Swedish Lidl released an album of field recordings from the supermarket
The harpsichord – an instrument originally favoured by renaissance and baroque composers – enjoyed an unexpected resurgence in early noughties hip-hop. Tracks like ‘Bills Bills Bills’ by Destiny’s Child and Three 6 Mafia’s ‘Hard Hittaz’ bear the mark of the plucked keyboard instrument. It’s the sound that Denmark vocalist and producer Erika de Casier places front and centre of ‘Do My Thing’, slamming you right back into that era when you press play.
Instead of the glossy, Hype Williams-esque video that might accompany this kind of track, de Casier’s video sees grainy footage of her strapping on her bicycle helmet and heading out onto the streets of Copenhagen. It’s a reinvention of the classic rap video of cruising through town, only she’s on her bike.
An affiliate of Danish collective Regelbau, de Casier is part of something of a community of forward-thinking artists in the city that counts her friends Smerz, Sekuoia and Clarissa Connolly. Because it’s a small city, she says, they all know each other, and although the sounds they make are disparate, the uniting factor is a forward-thinking musical output. “We all have very broad tastes in music,” she explains. “And we’re very open also, I think we’re all actually very afraid of being put in some box.”
Producing her own music as well as vocaling it, de Casier has the same DIY ethic as her Scandinavian peers. But she wasn’t always confident in her abilities: after sketching out the track that turned into ‘Puppy Love’ on her debut album, ‘Essentials’, she thought “nobody’s gonna listen to this ever, ever, ever.” She was hesitant to show it to her friend, Regelbau producer DJ Central who makes “super cool electronic music,” but once she played it to him, he loved it. The pair ended up working together on the record, him under the alias El Trick. “After I showed him my work he started playing me all these R&B albums from, like, 1996,” she says. “When you’re honest about your taste it can really spark some nice things. And I think we’re living in a time where guilty pleasures are not that guilty…”
Raised on a diet of Britney, Destiny’s Child, Brandy & Monica, *NSYNC and “everything that was on MTV,” de Casier has recently been re-listening to a formative album for her – Avril Lavigne’s ‘Let Go’. “If you listen to it in isolation one of them is like a really country track,” she says, “you just didn’t notice it because the package was so-” she makes devil horns with her hands “-rock“.
There’s an indisputable amount of ’90s and early noughties influences coursing through the veins of De Casier’s debut album, ‘Essentials’. Musically, it’s a nostalgia overload for the era of the video channel, with whispers of Ashanti’s ‘Foolish’, Wayne Wonder’s ‘No Letting Go’ and Brandy & Monica’s ‘The Boy Is Mine’. With a whistle synth winding through the instrumental, ‘Intimate’ is at its core a G-funk track, blending West Coast bounce with breathy vocals. “Some guy wrote to me on Instagram, like, ‘Hey we should do a G-funk track’,” she says. “And I was just like, ‘What?! What are you talking about, man?’ But then I started listening to some G-funk again, and I must have repressed it, because it’s such a style, you really have to pull it off to be able to, you know, pull it off. I have a lot of references, and I think they come very naturally when I’m making music.”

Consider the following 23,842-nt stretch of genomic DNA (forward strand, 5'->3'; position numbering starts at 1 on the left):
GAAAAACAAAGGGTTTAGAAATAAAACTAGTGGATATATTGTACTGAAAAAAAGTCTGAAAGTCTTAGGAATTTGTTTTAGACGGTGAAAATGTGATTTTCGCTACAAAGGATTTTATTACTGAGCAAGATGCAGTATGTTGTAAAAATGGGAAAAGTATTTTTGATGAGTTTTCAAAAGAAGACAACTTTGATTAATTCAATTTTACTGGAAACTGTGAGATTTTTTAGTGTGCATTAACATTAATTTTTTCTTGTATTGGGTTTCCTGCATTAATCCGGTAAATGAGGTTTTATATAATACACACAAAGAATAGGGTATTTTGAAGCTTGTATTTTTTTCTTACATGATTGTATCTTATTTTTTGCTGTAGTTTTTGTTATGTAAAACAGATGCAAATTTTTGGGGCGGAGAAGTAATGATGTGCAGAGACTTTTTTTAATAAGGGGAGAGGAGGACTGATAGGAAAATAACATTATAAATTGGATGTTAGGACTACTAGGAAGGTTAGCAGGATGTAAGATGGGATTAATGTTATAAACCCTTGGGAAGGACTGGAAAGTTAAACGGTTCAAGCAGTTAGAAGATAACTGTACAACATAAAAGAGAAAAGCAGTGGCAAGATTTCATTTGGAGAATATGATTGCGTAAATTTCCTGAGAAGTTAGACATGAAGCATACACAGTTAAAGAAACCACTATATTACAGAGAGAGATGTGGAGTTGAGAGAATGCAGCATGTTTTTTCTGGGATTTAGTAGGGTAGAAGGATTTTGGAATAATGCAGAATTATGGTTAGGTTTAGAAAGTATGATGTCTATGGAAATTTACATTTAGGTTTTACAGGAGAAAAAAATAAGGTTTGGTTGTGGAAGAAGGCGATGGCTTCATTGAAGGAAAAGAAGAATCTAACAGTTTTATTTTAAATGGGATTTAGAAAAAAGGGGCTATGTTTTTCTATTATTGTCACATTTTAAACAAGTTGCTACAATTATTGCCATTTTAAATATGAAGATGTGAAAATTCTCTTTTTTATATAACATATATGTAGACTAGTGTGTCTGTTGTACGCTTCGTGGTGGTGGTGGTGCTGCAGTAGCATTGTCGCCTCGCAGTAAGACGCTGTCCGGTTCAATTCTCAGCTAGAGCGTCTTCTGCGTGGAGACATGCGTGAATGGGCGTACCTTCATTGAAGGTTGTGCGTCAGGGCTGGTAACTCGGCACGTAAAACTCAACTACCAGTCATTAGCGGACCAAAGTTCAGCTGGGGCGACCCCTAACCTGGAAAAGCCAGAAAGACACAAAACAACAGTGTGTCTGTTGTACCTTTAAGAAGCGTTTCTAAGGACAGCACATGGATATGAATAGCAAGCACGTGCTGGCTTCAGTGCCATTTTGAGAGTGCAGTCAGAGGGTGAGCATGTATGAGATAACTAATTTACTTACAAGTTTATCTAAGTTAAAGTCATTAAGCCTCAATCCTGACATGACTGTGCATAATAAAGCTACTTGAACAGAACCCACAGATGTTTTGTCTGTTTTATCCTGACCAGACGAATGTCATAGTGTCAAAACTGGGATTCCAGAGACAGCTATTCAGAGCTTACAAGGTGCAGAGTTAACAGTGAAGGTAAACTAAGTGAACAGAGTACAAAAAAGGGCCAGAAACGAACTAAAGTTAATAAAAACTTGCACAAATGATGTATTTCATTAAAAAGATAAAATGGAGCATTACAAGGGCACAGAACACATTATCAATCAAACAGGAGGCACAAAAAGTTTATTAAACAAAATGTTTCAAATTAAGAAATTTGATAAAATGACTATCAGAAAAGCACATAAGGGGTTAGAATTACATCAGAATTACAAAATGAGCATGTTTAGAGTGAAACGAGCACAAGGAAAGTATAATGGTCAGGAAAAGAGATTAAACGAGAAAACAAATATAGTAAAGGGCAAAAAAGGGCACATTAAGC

Where the flip-phone and Nokia 3310 that her music recalls have ceased to exist, de Casier’s lyrics tackle communication in the modern age. “Don’t write it in a message / Just say it to my face,” she sings on ‘Good Time’. “I feel like the big poets in the 1600s who were talking about nature,” she says, “today what we see most is our phones. So I think it’s important to put that in art, because it has to represent the time we live in. When people listen to my music they mention the ’90s a lot, but connecting it to an age that was more simple makes us think about how we are living today.”
“I’m afraid of sounding like a saint when I’m like, we should put our phones down,” she continues, pausing to take a sip of tea. “Because I’m on my phone a lot. It’s just me observing how it is – it’s never nice to have a conversation with someone, and you’re saying something really deep, and then they take out their phone…”
Though it’s her debut album, de Casier chose the name ‘Essentials’ as a humorous nod to artists with decade-spanning careers like Diana Ross who release ‘best of’ compilations. Even putting out an album after just a handful of singles is a radical act in the single-led economy of the present. “It’s a very old-school thing to do,” she says, “It’s very hard to catch people’s attention for more than five tracks at a time, unless you’re Frank Ocean, you know…” Even bolder is the fact that she’s self-releasing via her own label, Independent Jeep, which she named as a cute reference to the toys of her childhood. “When I think of the word Jeep, I just think about sunshine. And Barbie dolls. I had an automated Jeep when I was little… The word is just so nice to me.”
By bringing sounds from the turn of the millennium into the present, de Casier has created something that’s nostalgic and ultra-current all in one and, if there’s any justice in the world, ‘Essentials’ will stand the test of time.
Stream ‘Essentials’ in full: